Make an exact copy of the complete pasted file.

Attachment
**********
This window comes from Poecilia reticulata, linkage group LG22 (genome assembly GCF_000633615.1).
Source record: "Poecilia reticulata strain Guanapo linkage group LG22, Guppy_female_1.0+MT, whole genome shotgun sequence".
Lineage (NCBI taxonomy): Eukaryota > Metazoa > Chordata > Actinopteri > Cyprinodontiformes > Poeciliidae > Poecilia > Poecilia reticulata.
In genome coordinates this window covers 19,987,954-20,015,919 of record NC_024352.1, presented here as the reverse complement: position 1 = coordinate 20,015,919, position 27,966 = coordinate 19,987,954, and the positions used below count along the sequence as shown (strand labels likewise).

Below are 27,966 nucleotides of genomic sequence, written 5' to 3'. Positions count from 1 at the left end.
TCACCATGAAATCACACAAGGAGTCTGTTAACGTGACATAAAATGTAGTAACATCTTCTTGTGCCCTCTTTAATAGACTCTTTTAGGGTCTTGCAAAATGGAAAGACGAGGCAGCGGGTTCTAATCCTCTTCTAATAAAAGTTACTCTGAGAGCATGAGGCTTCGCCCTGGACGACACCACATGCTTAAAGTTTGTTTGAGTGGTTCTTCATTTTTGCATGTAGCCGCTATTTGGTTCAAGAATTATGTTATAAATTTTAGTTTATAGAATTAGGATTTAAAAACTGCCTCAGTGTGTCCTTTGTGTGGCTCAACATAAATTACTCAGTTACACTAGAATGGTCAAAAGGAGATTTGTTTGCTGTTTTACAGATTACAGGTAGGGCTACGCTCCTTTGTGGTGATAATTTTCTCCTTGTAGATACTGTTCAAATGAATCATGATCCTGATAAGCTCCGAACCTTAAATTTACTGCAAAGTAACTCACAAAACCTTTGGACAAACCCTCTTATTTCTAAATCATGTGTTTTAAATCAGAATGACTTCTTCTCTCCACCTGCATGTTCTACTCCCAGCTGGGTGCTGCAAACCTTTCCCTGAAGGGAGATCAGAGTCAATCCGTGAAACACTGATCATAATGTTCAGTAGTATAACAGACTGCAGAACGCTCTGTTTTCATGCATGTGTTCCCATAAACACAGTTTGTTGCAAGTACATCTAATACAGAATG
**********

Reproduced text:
This window comes from Poecilia reticulata, linkage group LG22 (genome assembly GCF_000633615.1).
Source record: "Poecilia reticulata strain Guanapo linkage group LG22, Guppy_female_1.0+MT, whole genome shotgun sequence".
Lineage (NCBI taxonomy): Eukaryota > Metazoa > Chordata > Actinopteri > Cyprinodontiformes > Poeciliidae > Poecilia > Poecilia reticulata.
In genome coordinates this window covers 19,987,954-20,015,919 of record NC_024352.1, presented here as the reverse complement: position 1 = coordinate 20,015,919, position 27,966 = coordinate 19,987,954, and the positions used below count along the sequence as shown (strand labels likewise).

Below are 27,966 nucleotides of genomic sequence, written 5' to 3'. Positions count from 1 at the left end.
TCACCATGAAATCACACAAGGAGTCTGTTAACGTGACATAAAATGTAGTAACATCTTCTTGTGCCCTCTTTAATAGACTCTTTTAGGGTCTTGCAAAATGGAAAGACGAGGCAGCGGGTTCTAATCCTCTTCTAATAAAAGTTACTCTGAGAGCATGAGGCTTCGCCCTGGACGACACCACATGCTTAAAGTTTGTTTGAGTGGTTCTTCATTTTTGCATGTAGCCGCTATTTGGTTCAAGAATTATGTTATAAATTTTAGTTTATAGAATTAGGATTTAAAAACTGCCTCAGTGTGTCCTTTGTGTGGCTCAACATAAATTACTCAGTTACACTAGAATGGTCAAAAGGAGATTTGTTTGCTGTTTTACAGATTACAGGTAGGGCTACGCTCCTTTGTGGTGATAATTTTCTCCTTGTAGATACTGTTCAAATGAATCATGATCCTGATAAGCTCCGAACCTTAAATTTACTGCAAAGTAACTCACAAAACCTTTGGACAAACCCTCTTATTTCTAAATCATGTGTTTTAAATCAGAATGACTTCTTCTCTCCACCTGCATGTTCTACTCCCAGCTGGGTGCTGCAAACCTTTCCCTGAAGGGAGATCAGAGTCAATCCGTGAAACACTGATCATAATGTTCAGTAGTATAACAGACTGCAGAACGCTCTGTTTTCATGCATGTGTTCCCATAAACACAGTTTGTTGCAAGTACATCTAATACAGAATG